Beyond the Technological Revolution
Second Machine Age
Second Machine Age or Fifth Technological Revolution? (Part 7). The limits of the Brynjolfsson and McAfee policy recipes: Proposals on science, technology and infrastructures
Second Machine Age of Fifth Technological Revolution? Different interpretations lead to different recommendations – reflections on Erik Brynjolfsson and Andrew McAfee’s book The Second Machine Age (2014)
Part Seven: The limits of the Brynjolfsson and McAfee policy recipes: Proposals on science, technology and infrastructures
In this post I continue to discuss the policy recommendations in Erik Brynjolfsson and Andrew McAfee’s influential book, The Second Machine Age (2014), examining their proposals in the light of the richer understanding of the social assimilation of technological revolutions discussed in this series. The previous post focused on human capital: education, employment and ‘brain gain’. This one looks at their suggestions in the fields of science, technology, innovation, production and infrastructure, analysing the limitations of their framework and putting forward ideas for a more systemic approach to policy change.
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Technology and production: research, innovation and infrastructures
SCIENCE: fund basic research only or act as an innovative ‘entrepreneurial state’?
As is customary among orthodox economists, Brynjolfsson and McAfee claim that the role of government is to fund ‘basic’ research, i.e. the scientific foundation for technologies, and let the private sector do the rest.
“After rising for a quarter-century, U.S. federal government support for basic academic research started to fall in 2005. This is cause for concern because economics teaches that basic research has large beneficial externalities. This fact creates a role for government, and the payoff can be enormous” (p.217).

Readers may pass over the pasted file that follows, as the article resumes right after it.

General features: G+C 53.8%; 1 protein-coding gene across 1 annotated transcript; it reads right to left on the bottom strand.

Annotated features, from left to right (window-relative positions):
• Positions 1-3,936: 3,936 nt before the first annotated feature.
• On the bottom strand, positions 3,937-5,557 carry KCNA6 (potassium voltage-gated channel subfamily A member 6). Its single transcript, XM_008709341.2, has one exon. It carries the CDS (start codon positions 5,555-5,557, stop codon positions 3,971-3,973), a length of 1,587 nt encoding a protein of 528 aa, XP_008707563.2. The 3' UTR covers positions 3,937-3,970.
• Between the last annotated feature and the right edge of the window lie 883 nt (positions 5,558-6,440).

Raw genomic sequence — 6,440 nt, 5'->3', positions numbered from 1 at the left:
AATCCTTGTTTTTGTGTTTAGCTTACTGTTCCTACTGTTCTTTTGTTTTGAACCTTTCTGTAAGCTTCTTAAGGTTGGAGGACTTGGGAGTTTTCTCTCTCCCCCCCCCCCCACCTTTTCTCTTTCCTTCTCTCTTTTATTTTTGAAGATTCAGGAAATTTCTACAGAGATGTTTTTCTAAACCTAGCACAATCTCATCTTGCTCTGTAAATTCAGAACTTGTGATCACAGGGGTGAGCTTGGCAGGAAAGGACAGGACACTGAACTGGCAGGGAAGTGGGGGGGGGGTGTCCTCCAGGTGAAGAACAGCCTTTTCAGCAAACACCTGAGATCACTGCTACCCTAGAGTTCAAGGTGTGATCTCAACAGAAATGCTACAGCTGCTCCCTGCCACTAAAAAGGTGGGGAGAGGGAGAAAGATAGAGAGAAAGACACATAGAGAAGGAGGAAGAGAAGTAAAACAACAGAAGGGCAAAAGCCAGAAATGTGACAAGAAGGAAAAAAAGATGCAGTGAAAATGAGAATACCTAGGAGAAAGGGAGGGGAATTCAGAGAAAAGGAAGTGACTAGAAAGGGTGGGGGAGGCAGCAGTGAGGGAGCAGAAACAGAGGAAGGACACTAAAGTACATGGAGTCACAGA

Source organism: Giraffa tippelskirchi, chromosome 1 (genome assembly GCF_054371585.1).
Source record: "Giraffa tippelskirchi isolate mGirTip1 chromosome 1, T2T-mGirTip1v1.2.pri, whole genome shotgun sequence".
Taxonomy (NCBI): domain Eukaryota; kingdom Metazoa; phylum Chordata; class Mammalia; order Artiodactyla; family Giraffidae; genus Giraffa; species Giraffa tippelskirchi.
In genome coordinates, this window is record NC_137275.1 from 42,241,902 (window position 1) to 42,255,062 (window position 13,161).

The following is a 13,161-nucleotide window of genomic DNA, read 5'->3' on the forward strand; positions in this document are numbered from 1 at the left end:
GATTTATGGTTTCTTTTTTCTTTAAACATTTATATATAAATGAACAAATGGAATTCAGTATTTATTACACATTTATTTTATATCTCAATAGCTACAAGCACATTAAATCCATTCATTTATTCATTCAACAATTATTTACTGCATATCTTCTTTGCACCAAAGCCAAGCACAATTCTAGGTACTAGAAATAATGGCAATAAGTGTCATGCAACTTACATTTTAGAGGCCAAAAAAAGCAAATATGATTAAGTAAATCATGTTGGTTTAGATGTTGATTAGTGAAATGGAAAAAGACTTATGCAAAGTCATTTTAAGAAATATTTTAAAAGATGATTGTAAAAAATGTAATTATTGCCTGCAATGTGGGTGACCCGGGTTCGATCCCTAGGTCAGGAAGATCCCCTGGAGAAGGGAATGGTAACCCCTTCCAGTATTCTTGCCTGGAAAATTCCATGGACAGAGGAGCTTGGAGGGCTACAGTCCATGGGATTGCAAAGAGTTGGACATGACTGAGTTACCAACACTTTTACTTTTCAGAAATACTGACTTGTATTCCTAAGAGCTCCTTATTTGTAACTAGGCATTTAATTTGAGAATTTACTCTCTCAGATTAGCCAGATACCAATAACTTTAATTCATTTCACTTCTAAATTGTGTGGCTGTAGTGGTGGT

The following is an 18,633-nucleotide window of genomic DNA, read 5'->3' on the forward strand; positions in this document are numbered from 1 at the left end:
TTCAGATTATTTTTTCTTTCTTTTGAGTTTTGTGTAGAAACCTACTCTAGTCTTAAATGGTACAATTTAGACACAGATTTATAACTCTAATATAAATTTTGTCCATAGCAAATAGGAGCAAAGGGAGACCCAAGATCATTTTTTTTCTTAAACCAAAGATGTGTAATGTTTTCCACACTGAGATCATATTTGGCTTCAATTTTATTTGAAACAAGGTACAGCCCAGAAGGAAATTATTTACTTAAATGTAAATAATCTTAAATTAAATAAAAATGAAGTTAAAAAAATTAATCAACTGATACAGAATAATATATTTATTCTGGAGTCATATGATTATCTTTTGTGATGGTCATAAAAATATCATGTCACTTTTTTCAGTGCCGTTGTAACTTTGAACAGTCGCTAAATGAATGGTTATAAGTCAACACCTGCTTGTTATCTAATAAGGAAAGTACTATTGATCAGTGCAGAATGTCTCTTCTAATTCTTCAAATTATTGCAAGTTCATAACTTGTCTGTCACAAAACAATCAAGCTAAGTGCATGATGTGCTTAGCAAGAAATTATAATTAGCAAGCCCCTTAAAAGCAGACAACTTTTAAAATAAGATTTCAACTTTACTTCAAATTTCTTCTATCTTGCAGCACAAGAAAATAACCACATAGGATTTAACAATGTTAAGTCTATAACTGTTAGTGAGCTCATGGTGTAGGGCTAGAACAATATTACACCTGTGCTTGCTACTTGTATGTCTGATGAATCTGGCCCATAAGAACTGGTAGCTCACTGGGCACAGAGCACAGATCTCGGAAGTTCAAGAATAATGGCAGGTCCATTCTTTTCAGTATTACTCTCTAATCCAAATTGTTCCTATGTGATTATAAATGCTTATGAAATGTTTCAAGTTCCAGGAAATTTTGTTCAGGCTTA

Yet when making their argument for increased funding in the pure science direction, Brynjolfsson and McAfee actually include many government-funded technologies, which only received private investment when they were already at the market development stage, far down the line from basic research. This was the case with internet; with GPS and even SIRI. The same is happening in the pharmaceutical sector. As has been recently argued forcefully by Fred Block (2011) and Mazzucato (2013); the truly risky research projects tend to be initially funded by government and taken to a point where they are ripe for use by the potential Steve Jobs’ of the private sector. Even far back, during the ‘Industrial Revolution’ at the end of the 18th century, the British government handed over production of most naval ships to the private sector but kept to itself the responsibility – and risk – of constructing the biggest and most complex ones.